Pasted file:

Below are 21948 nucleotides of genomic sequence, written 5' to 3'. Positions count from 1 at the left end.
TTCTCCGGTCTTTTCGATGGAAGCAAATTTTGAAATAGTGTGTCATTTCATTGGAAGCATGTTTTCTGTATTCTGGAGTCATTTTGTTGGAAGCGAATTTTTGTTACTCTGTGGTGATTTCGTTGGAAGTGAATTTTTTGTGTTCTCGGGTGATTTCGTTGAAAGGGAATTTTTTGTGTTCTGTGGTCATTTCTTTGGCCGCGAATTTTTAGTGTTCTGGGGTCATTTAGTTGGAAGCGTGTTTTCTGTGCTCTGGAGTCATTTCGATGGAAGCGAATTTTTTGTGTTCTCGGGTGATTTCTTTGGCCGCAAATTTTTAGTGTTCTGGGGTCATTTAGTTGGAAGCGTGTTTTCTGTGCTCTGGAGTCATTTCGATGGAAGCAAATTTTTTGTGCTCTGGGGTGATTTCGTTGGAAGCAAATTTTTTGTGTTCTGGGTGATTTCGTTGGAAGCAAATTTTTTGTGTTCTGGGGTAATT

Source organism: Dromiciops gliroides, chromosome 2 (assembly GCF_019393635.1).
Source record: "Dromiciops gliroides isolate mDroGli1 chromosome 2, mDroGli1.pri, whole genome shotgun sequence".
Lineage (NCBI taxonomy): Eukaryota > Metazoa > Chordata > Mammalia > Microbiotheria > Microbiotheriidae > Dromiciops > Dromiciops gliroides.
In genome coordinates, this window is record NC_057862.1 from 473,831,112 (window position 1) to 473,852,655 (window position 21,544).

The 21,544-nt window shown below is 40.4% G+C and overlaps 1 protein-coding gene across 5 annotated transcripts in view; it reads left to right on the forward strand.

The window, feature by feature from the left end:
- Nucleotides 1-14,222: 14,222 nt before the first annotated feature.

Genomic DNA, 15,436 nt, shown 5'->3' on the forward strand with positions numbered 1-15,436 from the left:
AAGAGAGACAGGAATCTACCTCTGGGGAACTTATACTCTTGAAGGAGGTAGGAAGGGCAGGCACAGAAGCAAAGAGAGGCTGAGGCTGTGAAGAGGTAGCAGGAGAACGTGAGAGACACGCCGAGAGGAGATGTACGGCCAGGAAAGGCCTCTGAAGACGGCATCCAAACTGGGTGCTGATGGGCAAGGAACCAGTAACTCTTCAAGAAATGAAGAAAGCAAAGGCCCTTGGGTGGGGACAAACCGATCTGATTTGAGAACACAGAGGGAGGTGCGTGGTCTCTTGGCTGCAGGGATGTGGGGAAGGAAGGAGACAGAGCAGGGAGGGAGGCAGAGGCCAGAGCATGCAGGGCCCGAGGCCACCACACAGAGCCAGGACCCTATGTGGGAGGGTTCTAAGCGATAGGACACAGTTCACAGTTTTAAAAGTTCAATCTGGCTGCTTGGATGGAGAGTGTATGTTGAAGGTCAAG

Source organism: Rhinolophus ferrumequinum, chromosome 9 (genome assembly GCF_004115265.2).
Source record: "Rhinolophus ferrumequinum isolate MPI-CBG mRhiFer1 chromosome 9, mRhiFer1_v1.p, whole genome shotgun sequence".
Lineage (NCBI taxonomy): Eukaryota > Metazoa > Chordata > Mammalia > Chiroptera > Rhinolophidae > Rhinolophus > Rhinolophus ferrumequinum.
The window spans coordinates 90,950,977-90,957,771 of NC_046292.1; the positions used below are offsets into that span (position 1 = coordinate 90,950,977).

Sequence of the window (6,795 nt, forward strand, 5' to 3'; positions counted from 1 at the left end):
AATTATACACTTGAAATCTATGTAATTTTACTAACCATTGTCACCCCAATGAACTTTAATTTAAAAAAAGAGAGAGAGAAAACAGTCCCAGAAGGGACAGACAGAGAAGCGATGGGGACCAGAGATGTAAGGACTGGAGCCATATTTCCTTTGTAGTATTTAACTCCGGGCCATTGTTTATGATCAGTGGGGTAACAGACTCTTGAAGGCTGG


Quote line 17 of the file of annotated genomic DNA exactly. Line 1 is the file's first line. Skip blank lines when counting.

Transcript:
AATTATACACTTGAAATCTATGTAATTTTACTAACCATTGTCACCCCAATGAACTTTAATTTAAAAAAAGAGAGAGAGAAAACAGTCCCAGAAGGGACAGACAGAGAAGCGATGGGGACCAGAGATGTAAGGACTGGAGCCATATTTCCTTTGTAGTATTTAACTCCGGGCCATTGTTTATGATCAGTGGGGTAACAGACTCTTGAAGGCTGG